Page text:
About the Author(s)


Sohani Deonarain symbol
Discipline of Optometry, School of Health Sciences, University of KwaZulu-Natal, Durban, South Africa

Azeezah Motala symbol
Discipline of Optometry, School of Health Sciences, University of KwaZulu-Natal, Durban, South Africa

Thalent Mthembu symbol
Discipline of Optometry, School of Health Sciences, University of KwaZulu-Natal, Durban, South Africa

Nomfundo Nxele symbol
Discipline of Optometry, School of Health Sciences, University of KwaZulu-Natal, Durban, South Africa

Thabiso Phakathi symbol
Discipline of Optometry, School of Health Sciences, University of KwaZulu-Natal, Durban, South Africa

Nonkululeko Gcabashe symbol
Discipline of Optometry, School of Health Sciences, University of KwaZulu-Natal, Durban, South Africa

Nishanee Rampersad Email symbol
Discipline of Optometry, School of Health Sciences, University of KwaZulu-Natal, Durban, South Africa

Citation


Deonarain S, Motala A, Mthembu T, Nxele N, Phakathi T, Gcabashe N, et al. Macular thicknesses in patients with keratoconus: An optical coherence tomography study. Afr Vision Eye Health. 2019;78(1), a482. https://doi.org/10.4102/aveh.v78i1.482

Original Research

Macular thicknesses in patients with keratoconus: An optical coherence tomography study

Sohani Deonarain, Azeezah Motala, Thalent Mthembu, Nomfundo Nxele, Thabiso Phakathi, Nonkululeko Gcabashe, Nishanee Rampersad

Received: 26 Oct. 2018; Accepted: 25 June 2019; Published: 25 Sept. 2019

Copyright: © 2019. The Author(s). Licensee: AOSIS.
This is an Open Access article distributed under the terms of the Creative Commons Attribution License, which permits unrestricted use, distribution, and reproduction in any medium, provided the original work is properly cited.

Abstract

Background: Keratoconus, a corneal ectasia associated with thickness and structural changes, has been reported to co-exist with posterior segment ocular conditions. However, very few studies have reported on macular thicknesses in individuals with keratoconus.

Aim: The aim of this study was to investigate macular thicknesses in participants with keratoconus.

Setting: This study was conducted at the University of KwaZulu-Natal (UKZN).

Methods: A comparative cross-sectional research design was used. The sample consisted of 88 participants with 44 each in the control and keratoconus (15, 11 and 18 with mild, moderate and severe keratoconus, respectively) groups. Macular thicknesses were obtained with the Fourier-domain Optovue iVue100 optical coherence tomographer using the nine Early Treatment Diabetic Retinopathy Study sectors. Data were analysed using descriptive and inferential statistics.

Results: Overall, the mean macular thicknesses were comparable among the control and three keratoconus groups (p ≥ 0.199). The mean central foveal thickness was greater in the severe keratoconus group (259 µm) than the other three study groups that showed similar measurements (247 µm – 248 µm). The central fovea was thinnest followed by the perifovea and parafovea in all four study groups. The mean thickness in the nasal and temporal quadrants of the parafovea and perifovea was thickest and thinnest, respectively, in all four study groups.

Conclusion: Macular thicknesses via optical coherence tomography in individuals with keratoconus and controls are similar with thickness differences that are clinically insignificant. Consequently, macular thicknesses should be included in the preoperative assessment of individuals with keratoconus awaiting corneal transplantation to assess the integrity of the retina prior to surgery.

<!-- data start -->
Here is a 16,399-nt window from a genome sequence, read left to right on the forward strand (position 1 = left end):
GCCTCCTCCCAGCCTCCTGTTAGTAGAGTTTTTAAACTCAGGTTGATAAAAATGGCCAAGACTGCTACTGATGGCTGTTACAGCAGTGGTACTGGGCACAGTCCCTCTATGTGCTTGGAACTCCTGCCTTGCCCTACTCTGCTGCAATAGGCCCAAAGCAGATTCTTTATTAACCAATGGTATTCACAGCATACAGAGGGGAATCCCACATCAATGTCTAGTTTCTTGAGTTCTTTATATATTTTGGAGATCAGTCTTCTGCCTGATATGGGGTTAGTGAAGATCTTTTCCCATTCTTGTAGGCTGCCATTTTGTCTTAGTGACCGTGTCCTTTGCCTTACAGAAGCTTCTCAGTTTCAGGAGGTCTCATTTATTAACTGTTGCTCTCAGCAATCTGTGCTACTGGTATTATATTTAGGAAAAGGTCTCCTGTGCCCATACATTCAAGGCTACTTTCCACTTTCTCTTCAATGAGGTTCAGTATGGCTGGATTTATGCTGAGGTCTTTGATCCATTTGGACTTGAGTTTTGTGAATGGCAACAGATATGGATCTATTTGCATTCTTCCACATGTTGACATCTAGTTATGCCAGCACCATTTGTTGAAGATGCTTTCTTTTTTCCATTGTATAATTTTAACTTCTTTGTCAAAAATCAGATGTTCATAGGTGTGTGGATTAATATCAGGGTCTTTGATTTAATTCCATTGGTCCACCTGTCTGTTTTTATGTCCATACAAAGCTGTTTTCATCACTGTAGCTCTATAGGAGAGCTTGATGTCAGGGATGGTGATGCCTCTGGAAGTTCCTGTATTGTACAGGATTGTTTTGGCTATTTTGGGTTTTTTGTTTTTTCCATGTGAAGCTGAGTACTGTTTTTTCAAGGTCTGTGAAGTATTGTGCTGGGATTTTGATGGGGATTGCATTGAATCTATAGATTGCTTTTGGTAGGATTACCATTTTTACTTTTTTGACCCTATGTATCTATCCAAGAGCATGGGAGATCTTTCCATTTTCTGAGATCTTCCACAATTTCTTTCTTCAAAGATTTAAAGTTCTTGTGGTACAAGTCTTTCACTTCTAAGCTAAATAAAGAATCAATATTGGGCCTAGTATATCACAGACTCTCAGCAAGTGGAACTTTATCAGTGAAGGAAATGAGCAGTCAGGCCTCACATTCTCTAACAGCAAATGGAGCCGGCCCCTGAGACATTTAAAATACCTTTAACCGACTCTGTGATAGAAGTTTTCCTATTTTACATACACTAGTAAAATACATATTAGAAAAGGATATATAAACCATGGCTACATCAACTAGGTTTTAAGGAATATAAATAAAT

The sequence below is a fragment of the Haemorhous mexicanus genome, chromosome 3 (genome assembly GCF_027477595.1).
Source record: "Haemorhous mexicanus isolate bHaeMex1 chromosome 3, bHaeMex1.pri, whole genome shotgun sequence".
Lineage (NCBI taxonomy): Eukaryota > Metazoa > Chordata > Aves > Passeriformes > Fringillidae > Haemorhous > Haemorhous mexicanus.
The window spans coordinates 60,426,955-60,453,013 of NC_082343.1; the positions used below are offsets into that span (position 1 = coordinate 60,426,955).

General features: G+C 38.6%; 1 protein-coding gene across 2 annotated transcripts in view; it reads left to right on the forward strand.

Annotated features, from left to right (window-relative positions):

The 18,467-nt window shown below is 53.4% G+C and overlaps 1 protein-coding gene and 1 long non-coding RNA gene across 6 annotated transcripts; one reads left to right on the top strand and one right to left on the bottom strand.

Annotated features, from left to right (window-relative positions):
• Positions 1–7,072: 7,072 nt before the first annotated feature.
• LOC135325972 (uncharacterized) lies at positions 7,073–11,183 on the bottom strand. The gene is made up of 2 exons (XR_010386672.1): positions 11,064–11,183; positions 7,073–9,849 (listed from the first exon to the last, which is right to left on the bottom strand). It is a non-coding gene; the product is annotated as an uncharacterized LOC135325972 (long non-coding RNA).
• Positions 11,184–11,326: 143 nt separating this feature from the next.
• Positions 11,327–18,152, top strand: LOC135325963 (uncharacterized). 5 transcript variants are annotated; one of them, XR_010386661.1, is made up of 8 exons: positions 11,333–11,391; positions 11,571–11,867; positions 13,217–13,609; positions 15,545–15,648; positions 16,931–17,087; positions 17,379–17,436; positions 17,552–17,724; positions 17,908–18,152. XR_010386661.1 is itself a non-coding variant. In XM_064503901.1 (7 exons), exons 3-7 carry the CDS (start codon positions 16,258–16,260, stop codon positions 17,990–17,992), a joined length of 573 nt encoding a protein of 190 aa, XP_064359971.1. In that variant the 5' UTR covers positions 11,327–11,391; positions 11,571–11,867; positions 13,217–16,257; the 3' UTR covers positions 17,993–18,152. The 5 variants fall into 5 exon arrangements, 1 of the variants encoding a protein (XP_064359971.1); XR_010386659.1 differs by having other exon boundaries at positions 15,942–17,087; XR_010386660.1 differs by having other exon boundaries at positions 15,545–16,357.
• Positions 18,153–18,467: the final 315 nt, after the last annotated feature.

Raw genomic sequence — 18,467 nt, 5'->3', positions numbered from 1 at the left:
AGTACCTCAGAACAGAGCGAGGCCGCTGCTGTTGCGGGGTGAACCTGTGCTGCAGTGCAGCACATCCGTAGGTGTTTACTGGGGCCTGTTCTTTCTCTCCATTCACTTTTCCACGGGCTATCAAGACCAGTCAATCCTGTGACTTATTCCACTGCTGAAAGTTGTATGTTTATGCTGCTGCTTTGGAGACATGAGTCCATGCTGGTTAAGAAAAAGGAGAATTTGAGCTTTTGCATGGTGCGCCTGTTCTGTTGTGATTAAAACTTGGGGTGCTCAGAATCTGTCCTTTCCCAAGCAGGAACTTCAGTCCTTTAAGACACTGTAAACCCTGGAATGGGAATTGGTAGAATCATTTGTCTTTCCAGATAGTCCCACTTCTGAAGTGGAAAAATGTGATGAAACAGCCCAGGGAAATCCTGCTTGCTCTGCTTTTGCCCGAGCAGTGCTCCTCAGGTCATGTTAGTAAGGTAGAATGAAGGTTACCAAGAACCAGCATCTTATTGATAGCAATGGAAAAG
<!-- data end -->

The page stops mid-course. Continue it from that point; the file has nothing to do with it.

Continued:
Keywords: macular thickness; keratoconus; optical coherence tomography; corneal ectasia; parafoveal; peripheral retinal thickness.

Introduction

Keratoconus is a bilateral non-inflammatory progressive disease characterised by corneal thickness and structural changes.1,2 This corneal ectasia typically begins during puberty and has a prevalence of 1 in 2000 individuals with no gender and/or race predilection.1 Even though the exact pathophysiology of keratoconus is unknown, the corneal thinning characteristically associated with keratoconus is thought to be because of histopathological changes, including a partial or complete loss of the anterior limiting lamina and stromal lamellae, elongated spindle-shaped superficial epithelial cells and flattened basal cells.3,4 Usually, the corneal thinning in keratoconus is localised within an ectatic region that includes the central and paracentral cornea.5,6,7 However, studies using light and electron microscopy as well as corneal mapping techniques have also shown peripheral corneal changes, albeit to a lesser degree than central corneal changes, in individuals with keratoconus.3,7

The alteration and thinning of the corneal stroma and epithelium in keratoconus leads to corneal protrusion and transfiguration to a conical shape.1 Consequently, astigmatism (regular and/or irregular) is a common characteristic of the refractive error in individuals with keratoconus.2,5,8 In addition to astigmatism, other factors such as progressive myopia, higher order aberrations and media opacities contribute to visual impairment in individuals with keratoconus.6,8,9,10 The refraction characteristics and structural changes to the optical surfaces in keratoconus are likely to influence the clinical eye examination of affected individuals particularly for tests aimed at assessing the health of internal structures such as the retina.11 Various techniques can be used to examine the retina, including ophthalmoscopy (direct and indirect), slit lamp biomicroscopy with a condensing lens (90 D [dioptre] lens) or a contact lens (Goldmann three-mirror lens), fundus photography, fundus angiography, ultrasonography, computed tomography and optical coherence tomography (OCT).6,12